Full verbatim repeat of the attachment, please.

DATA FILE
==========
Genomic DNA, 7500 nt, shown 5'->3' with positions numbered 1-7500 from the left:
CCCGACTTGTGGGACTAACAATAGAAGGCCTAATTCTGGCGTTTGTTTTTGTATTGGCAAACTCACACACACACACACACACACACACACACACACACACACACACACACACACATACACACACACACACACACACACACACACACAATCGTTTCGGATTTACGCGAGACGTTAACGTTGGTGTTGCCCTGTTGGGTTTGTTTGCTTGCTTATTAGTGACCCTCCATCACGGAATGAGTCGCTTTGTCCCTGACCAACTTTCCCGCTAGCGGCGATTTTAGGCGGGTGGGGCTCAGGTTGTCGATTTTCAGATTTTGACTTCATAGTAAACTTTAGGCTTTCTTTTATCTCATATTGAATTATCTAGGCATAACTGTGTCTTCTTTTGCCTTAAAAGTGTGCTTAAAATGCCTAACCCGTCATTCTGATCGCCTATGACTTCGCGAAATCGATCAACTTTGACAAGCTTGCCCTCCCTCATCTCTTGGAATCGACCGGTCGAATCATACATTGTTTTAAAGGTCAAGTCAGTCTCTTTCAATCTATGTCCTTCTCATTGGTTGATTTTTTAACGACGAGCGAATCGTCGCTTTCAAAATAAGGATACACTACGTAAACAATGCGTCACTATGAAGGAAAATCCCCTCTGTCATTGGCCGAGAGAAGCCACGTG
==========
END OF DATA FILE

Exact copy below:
Genomic DNA, 7500 nt, shown 5'->3' with positions numbered 1-7500 from the left:
CCCGACTTGTGGGACTAACAATAGAAGGCCTAATTCTGGCGTTTGTTTTTGTATTGGCAAACTCACACACACACACACACACACACACACACACACACACACACACACACACACATACACACACACACACACACACACACACACACAATCGTTTCGGATTTACGCGAGACGTTAACGTTGGTGTTGCCCTGTTGGGTTTGTTTGCTTGCTTATTAGTGACCCTCCATCACGGAATGAGTCGCTTTGTCCCTGACCAACTTTCCCGCTAGCGGCGATTTTAGGCGGGTGGGGCTCAGGTTGTCGATTTTCAGATTTTGACTTCATAGTAAACTTTAGGCTTTCTTTTATCTCATATTGAATTATCTAGGCATAACTGTGTCTTCTTTTGCCTTAAAAGTGTGCTTAAAATGCCTAACCCGTCATTCTGATCGCCTATGACTTCGCGAAATCGATCAACTTTGACAAGCTTGCCCTCCCTCATCTCTTGGAATCGACCGGTCGAATCATACATTGTTTTAAAGGTCAAGTCAGTCTCTTTCAATCTATGTCCTTCTCATTGGTTGATTTTTTAACGACGAGCGAATCGTCGCTTTCAAAATAAGGATACACTACGTAAACAATGCGTCACTATGAAGGAAAATCCCCTCTGTCATTGGCCGAGAGAAGCCACGTG